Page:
Indians do not appreciate offensive remarks against any religion

New Delhi, June 7 (IANS) The controversy generated by the remarks made by former BJP spokesperson Nupur Sharma has not only created a global firestorm, but also reignited the debate within India on people deliberately denigrating other religions and religious practices in the name of free speech.
An overwhelming majority of Indians think that people should avoid making comments that hurt the religious sentiments of any community. This was revealed during a nationwide survey conducted by CVoter on behalf of IANS to gauge the sentiments of ordinary Indians on the issue.
A big majority of more than 84 per cent respondents overall said that people should not make offensive remarks while just about 16 per cent were of the opinion that free speech should be allowed even if it is offensive.
There seemed to almost complete unanimity amongst Indians irrespective of educational, socio economic and ethnic backgrounds. For instance, among opposition supporters, more than 85 per cent agreed with the contention while about 83 per cent of NDA supporters shared the same sentiment. About 89 per cent of upper caste Hindus supported the convention and 85 per cent of respondents belonging to the Muslim community shard the sentiment.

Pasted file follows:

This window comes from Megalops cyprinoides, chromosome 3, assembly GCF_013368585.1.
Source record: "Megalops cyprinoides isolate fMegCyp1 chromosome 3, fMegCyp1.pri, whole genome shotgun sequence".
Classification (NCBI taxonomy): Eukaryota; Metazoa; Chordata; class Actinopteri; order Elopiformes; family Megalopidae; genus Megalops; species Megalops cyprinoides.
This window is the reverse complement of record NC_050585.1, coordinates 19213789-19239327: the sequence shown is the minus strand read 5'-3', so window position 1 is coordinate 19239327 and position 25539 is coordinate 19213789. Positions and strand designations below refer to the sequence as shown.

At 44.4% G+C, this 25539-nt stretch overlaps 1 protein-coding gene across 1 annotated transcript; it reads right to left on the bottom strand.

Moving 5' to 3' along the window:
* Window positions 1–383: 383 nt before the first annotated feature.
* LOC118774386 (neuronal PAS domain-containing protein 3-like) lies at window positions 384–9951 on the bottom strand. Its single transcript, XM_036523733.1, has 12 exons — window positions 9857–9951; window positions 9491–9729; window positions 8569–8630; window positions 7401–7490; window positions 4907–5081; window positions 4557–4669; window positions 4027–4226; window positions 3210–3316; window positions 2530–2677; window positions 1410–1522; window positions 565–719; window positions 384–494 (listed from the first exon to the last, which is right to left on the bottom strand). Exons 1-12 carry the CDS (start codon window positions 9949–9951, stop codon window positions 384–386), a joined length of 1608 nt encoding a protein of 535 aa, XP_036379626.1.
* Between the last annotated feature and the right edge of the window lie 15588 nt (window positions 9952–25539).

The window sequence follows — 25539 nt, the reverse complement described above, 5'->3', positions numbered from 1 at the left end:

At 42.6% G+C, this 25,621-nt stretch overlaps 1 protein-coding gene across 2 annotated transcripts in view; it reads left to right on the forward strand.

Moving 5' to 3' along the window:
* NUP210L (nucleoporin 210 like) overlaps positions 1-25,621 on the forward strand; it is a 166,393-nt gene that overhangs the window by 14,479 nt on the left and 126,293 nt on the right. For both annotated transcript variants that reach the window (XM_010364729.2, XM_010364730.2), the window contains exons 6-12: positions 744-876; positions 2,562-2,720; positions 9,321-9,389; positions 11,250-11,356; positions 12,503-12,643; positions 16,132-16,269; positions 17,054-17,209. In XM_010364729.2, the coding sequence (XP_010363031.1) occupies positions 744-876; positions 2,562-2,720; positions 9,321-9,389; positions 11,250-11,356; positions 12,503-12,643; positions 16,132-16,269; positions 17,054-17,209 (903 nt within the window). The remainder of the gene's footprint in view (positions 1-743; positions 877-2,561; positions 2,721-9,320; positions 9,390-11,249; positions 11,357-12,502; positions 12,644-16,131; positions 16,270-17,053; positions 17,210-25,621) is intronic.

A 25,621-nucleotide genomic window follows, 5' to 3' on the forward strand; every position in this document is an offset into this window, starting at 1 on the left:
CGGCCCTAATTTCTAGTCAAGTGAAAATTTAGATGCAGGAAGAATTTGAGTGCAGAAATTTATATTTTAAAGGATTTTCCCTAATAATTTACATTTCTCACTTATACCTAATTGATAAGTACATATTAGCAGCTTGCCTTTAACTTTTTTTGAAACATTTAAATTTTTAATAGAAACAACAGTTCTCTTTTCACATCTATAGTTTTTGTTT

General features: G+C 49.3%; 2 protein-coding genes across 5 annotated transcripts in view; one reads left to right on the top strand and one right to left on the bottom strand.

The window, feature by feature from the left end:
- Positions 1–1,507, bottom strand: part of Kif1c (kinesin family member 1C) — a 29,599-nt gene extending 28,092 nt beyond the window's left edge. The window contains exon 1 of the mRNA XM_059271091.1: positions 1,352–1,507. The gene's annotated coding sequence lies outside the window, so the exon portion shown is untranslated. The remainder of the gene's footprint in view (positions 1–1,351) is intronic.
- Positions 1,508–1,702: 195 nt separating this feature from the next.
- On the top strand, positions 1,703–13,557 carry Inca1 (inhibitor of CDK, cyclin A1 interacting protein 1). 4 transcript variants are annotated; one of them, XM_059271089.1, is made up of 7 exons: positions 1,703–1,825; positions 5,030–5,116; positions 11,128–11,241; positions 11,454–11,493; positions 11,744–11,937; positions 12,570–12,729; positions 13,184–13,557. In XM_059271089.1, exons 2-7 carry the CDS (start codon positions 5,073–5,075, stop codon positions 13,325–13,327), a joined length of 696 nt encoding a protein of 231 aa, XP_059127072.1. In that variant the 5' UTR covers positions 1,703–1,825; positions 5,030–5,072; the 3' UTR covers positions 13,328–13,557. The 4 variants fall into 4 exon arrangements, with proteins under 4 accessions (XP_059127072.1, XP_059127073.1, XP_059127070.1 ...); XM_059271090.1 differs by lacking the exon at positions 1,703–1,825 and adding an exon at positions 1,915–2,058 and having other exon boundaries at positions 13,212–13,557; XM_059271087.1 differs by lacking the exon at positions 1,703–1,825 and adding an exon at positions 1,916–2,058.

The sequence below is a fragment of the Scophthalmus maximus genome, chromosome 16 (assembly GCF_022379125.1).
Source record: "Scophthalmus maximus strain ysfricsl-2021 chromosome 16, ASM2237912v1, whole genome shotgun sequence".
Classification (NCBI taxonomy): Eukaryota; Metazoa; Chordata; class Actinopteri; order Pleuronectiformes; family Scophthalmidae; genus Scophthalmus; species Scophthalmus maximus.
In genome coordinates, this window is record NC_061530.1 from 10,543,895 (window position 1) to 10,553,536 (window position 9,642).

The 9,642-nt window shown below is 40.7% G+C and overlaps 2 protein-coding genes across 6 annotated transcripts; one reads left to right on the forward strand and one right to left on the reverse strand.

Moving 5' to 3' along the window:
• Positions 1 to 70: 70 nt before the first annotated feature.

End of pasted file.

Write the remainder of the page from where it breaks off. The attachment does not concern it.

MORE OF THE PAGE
Even urban and rural divides that are sometimes visible disappeared on this issue. While more than 84 per cent of urban respondents felt it is not okay to hurt sentiments of any community, 83 per cent of respondents living in rural India were of the same opinion. There wasn’t much difference even when one factored educational and income disparities among the respondents.
More than 83 per cent of lower education respondents agreed with the contention while more than 87 per cent of respondents with a university degree shared the same sentiment. Similarly while 84 per cent of respondents belonging to the low income group were of the opinion that people should not hurt sentiments of another community, 88 per cent respondents belonging to higher income groups shared the same sentiment. Clearly, in a diverse country like India, citizens feel it is important to respect all faiths and cultures, dictum that many forget in these polarised times.

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